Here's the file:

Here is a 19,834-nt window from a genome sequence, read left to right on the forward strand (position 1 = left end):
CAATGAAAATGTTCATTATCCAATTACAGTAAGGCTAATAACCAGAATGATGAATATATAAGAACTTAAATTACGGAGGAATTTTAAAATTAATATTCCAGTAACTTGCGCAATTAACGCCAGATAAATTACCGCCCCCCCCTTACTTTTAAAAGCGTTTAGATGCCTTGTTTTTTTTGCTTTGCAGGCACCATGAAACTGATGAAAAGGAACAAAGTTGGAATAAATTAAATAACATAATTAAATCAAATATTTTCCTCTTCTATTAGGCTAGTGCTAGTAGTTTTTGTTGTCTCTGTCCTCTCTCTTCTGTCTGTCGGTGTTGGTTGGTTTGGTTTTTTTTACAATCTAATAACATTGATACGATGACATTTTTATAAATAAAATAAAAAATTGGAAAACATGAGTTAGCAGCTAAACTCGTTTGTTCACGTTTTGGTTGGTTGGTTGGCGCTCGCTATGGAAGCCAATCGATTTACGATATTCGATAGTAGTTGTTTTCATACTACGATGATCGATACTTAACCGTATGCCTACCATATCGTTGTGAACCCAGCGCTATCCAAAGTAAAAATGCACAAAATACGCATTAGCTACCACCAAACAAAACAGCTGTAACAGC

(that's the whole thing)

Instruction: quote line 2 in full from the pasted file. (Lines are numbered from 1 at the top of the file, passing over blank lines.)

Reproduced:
CAATGAAAATGTTCATTATCCAATTACAGTAAGGCTAATAACCAGAATGATGAATATATAAGAACTTAAATTACGGAGGAATTTTAAAATTAATATTCCAGTAACTTGCGCAATTAACGCCAGATAAATTACCGCCCCCCCCTTACTTTTAAAAGCGTTTAGATGCCTTGTTTTTTTTGCTTTGCAGGCACCATGAAACTGATGAAAAGGAACAAAGTTGGAATAAATTAAATAACATAATTAAATCAAATATTTTCCTCTTCTATTAGGCTAGTGCTAGTAGTTTTTGTTGTCTCTGTCCTCTCTCTTCTGTCTGTCGGTGTTGGTTGGTTTGGTTTTTTTTACAATCTAATAACATTGATACGATGACATTTTTATAAATAAAATAAAAAATTGGAAAACATGAGTTAGCAGCTAAACTCGTTTGTTCACGTTTTGGTTGGTTGGTTGGCGCTCGCTATGGAAGCCAATCGATTTACGATATTCGATAGTAGTTGTTTTCATACTACGATGATCGATACTTAACCGTATGCCTACCATATCGTTGTGAACCCAGCGCTATCCAAAGTAAAAATGCACAAAATACGCATTAGCTACCACCAAACAAAACAGCTGTAACAGC